• Copsne
            The problem, hearing is only one sensation occurring. Everyone exposed is effected. We may be finding ways in this little group to cope, but what about the
            Message 5 of 5 , Mar 23, 2013
              The problem, hearing is only one sensation occurring. Everyone exposed is effected. We may be finding ways in this little group to cope, but what about the millions who havent a clue why their  bodies and minds are getting scrambled. This phenomena must be exposed and dealt with. And those hums that are man made, must be found. 

              Sent from Steve's iPhone and I appologize for typo's

              On Mar 23, 2013, at 4:33 PM, "oscillate34" <oscillate34@...> wrote:

               

              Glenn,
              I completely agree with you about the importance of Issue #1. I think
              we all wonder what exactly changed in our ears/hearing around middle age
              that enabled us to suddenly sense the Hum? And the corollary: What. if
              anything, can be done medically to reverse it?

              Finding the source of the Hum becomes somewhat of a hollow victory if
              nothing can ever be done to relieve the discomfort it causes.

              My Thanks to you and everyone else in this Group for all of your
              efforts, and keep on investigating!

              --- In humforum@yahoogroups.com, Glen MacPherson <glen.macpherson@...>
              wrote:
              >
              > Thanks to John (engineidler), who is now co-administering the Hum Map
              > and Database with me. My other duties became overwhelming and thanks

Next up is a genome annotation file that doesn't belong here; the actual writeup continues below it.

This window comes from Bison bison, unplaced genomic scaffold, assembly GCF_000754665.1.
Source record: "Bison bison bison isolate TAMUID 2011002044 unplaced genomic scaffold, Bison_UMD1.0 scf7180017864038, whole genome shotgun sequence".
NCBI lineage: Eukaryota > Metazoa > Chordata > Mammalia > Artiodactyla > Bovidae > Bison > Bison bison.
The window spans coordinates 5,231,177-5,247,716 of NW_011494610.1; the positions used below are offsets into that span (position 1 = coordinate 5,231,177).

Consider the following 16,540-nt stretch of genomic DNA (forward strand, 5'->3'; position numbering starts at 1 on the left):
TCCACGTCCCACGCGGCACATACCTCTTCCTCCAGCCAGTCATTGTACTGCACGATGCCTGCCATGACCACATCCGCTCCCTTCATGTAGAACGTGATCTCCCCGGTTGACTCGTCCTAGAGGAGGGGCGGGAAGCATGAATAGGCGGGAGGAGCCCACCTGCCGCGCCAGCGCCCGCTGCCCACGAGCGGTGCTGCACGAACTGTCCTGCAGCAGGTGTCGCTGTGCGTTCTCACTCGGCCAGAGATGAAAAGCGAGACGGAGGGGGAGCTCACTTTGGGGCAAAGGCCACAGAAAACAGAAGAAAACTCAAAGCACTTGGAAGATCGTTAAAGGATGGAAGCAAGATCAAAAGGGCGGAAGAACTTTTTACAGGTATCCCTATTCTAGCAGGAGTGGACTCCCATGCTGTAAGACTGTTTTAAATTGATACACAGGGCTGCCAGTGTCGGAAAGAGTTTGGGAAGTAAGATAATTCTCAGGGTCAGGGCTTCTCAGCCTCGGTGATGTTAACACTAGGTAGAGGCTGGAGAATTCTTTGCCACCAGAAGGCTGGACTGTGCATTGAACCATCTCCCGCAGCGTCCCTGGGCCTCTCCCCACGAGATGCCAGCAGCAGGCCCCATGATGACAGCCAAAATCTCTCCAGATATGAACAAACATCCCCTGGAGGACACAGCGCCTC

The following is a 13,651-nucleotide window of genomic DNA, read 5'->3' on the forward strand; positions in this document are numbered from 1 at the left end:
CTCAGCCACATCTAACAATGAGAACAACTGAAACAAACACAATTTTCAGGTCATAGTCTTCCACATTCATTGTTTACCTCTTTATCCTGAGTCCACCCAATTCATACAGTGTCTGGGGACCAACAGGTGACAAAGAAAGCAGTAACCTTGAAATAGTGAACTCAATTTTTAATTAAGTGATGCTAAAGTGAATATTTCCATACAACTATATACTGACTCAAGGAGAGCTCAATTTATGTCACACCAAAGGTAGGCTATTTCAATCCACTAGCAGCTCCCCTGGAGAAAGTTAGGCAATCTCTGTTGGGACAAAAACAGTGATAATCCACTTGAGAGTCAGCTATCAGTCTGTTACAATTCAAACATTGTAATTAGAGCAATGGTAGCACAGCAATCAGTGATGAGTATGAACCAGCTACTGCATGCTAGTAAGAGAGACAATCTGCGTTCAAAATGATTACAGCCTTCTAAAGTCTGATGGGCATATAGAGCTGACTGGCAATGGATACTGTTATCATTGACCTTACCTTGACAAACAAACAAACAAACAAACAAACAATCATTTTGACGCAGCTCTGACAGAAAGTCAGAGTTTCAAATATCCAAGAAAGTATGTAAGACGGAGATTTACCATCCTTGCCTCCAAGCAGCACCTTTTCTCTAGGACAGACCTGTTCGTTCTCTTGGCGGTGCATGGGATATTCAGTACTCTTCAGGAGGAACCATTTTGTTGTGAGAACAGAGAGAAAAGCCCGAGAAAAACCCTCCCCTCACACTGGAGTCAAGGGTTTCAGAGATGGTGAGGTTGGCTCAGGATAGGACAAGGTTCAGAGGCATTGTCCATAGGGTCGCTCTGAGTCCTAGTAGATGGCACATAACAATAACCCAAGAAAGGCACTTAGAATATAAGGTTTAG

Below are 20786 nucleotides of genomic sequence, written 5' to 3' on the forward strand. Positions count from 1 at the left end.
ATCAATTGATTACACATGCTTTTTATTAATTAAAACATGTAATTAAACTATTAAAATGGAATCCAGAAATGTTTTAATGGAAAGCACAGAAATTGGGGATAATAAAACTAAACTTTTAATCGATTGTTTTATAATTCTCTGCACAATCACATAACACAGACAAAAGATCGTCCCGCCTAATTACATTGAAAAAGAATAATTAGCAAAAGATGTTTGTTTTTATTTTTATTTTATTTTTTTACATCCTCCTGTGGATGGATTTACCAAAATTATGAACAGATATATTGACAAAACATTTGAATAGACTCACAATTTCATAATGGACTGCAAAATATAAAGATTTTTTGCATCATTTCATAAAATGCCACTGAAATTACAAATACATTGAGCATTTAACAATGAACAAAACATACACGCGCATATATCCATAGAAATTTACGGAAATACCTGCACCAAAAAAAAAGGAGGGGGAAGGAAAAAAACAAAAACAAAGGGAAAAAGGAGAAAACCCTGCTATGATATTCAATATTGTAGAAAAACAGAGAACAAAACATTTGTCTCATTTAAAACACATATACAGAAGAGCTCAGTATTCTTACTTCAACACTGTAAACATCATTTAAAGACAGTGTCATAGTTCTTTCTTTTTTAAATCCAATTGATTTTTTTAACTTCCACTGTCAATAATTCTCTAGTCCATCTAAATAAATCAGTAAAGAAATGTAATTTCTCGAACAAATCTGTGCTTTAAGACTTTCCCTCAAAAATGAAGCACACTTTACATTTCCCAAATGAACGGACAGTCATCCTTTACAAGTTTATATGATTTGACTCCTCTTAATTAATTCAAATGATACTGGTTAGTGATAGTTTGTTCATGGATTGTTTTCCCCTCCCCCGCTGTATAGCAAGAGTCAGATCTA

to
              > John's help, the database entries are now, probably in a more timely
              way
              > than before, being individually reviewed, judged against the stated
              > criteria, and plotted.
              >
              > In the next few weeks I plan to take an entire evening and examine
              each
              > and every of the several hundred entries as a group, and then spend
              some
              > time simply thinking about anything ethnographic that I have missed:
              > something the hearers have in common.
              >
              > Two Theoretical Issues:
              >
              > 1. The Hum database reveals and confirms that the large majority of us
              > are in our mid-to-late 40s or older. Why is that the case? With a sigh
              I
              > realize that I also need intern-level knowledge of the anatomy of the
              > human ear, the aging process of the ear, and related issues.
              >
              > 2. I've stumbled over a most interesting 1972 article from The US Navy
              > regarding VLF communication systems:
              > http://www.navy-radio.com/manuals/0101-1xx/0101_113-02.pdf
              >
              > Buried in Section 2 of the chapter is something remarkable: as a VLF
              > wavefront moves more than 5000 km away from its source, /it starts to
              > converge/, not diverge. That means the interference between two VLF
              wave
              > fronts can create modulated VLF "hot spots" at vast distances from
              their
              > sources. I must pursue this and also learn what happens when VLF
              signals
              > meet an ocean-land boundary.
              >
              > Cheers
              >
              > Glen
              >